Moon’s-eye view of total solar eclipse

Arizona State University image release

NASA’s Lunar Reconnaissance Orbiter shows the shadow of the moon cast on the United States during the Aug. 21 total solar eclipse. This version shows the location of cities. Credit: NASA/GSFC/Arizona State University

During the total solar eclipse on Aug. 21, ASU’s Lunar Reconnaissance Orbiter Camera (LROC) captured an image of the Moon’s shadow over a large region of the United States, centered just north of Nashville, Tennessee.

LROC is a system of three cameras mounted on the Lunar Reconnaissance Orbiter spacecraft (LRO). Two Narrow Angle Cameras (NACs) capture high-resolution black-and-white images. A third Wide Angle Camera captures moderate-resolution images using filters to provide information about the properties and color of the lunar surface.

As LRO crossed the lunar south pole heading north at 3,579 mph (1,600 meters per second), the shadow of the moon was racing across the United States at 1,500 mph (670 meters per second).

A few minutes later, LRO began a slow 180-degree turn to look back at Earth, capturing an image of the eclipse very near the location where totality lasted the longest. The spacecraft’s NAC began scanning Earth at 2:25:30 p.m. EDT (18:25:30 UTC) and completed the image 18 seconds later.

“Planning the image required close cooperation between the LROC team at ASU and the LRO Missions Operations Center at Goddard Space Flight Center,” said Mark Robinson, principal investigator of LROC at ASU’s School of Earth and Space Exploration.

This sequence shows a black-and-white image of the moon’s shadow on Earth, as seen by NASA’s Lunar Reconnaissance Orbiter. The levels of gray in the image are gradually adjusted, saturating the background until the features of the landscape disappear. At that point, it’s possible to see the edge of the total solar eclipse. As the gray levels are restored, the umbra (completely shadowed area) becomes visible, followed by the penumbra (partial shadow) where part of the sun peaks over the edge of the moon. Credit: NASA/GSFC/Arizona State University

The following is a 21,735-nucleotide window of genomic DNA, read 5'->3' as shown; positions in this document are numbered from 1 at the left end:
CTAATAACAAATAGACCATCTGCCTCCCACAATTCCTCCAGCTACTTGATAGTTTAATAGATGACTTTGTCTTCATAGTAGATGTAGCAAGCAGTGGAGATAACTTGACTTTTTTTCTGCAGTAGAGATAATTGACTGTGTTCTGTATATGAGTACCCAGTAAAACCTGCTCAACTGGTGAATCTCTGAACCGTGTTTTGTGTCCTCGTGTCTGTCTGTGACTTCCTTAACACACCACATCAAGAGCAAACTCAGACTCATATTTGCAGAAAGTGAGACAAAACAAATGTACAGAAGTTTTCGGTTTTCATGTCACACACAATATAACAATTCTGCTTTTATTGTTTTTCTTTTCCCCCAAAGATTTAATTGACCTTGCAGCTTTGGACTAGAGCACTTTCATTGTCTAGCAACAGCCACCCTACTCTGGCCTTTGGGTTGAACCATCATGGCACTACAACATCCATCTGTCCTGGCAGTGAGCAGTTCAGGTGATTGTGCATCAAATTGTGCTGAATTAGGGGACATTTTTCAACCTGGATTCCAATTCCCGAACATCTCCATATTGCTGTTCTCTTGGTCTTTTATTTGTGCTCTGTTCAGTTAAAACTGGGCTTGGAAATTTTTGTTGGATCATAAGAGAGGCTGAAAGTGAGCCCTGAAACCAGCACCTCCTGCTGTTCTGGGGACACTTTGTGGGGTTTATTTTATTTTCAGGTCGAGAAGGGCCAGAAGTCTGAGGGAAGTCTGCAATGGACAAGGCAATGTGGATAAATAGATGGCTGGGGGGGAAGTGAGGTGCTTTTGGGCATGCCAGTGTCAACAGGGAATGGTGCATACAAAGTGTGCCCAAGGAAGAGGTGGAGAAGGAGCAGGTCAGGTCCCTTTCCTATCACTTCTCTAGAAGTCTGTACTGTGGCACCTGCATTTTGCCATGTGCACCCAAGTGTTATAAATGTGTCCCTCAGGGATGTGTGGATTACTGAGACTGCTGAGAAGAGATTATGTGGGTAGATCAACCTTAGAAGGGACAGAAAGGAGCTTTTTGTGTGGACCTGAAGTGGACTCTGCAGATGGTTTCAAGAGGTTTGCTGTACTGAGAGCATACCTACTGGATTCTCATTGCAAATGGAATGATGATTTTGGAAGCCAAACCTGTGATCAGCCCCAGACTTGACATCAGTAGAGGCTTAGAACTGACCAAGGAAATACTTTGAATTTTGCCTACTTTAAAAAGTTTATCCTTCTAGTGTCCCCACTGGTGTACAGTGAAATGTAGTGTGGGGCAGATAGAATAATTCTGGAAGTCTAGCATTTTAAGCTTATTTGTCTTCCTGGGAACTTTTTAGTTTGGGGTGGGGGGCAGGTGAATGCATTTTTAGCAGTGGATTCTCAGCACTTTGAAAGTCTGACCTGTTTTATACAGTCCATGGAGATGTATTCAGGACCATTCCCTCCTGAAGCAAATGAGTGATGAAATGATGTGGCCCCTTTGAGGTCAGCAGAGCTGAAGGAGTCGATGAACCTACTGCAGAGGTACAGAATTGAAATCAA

“There was very little room for error in both pointing and timing because the Earth is very close to the size of a NAC full-frame image. As it turns out, the pointing was accurate to better than 0.06° and timing to a little less than a second.”

The NAC builds up an image line by line rather than the more typical “instantaneous” framing that occurs with digital or cellphone cameras. Each line of the image is exposed for less than one-thousandth of a second; the exposure time was set as low as possible to prevent bright clouds from saturating the sensor. It takes about 18 seconds to acquire all 52,224 lines for the image.

While the thrill of the total eclipse was in experiencing the shadow of the moon sweep across us on Earth, on the moon this was just another day. The lunar nearside was one week into its two-week night, while the sun shone on the far side in the middle of its two-week day. Because solar eclipses do not affect the health or power supply of the spacecraft, LRO operated normally during the total solar eclipse.

Launched on June 18, 2009, LRO has collected a treasure trove of data with its seven powerful instruments, making an invaluable contribution to our knowledge about the moon and reminding us, through these eclipse images, of the beauty of our Earth.

LRO is managed by NASA’s Goddard Space Flight Center in Greenbelt, Maryland, as a project under NASA’s Discovery Program. The Discovery Program is managed by NASA’s Marshall Space Flight Center in Huntsville, Alabama, for the Science Mission Directorate at NASA Headquarters in Washington.

The Lunar Reconnaissance Orbiter Camera was developed at Malin Space Science Systems in San Diego and at Arizona State University.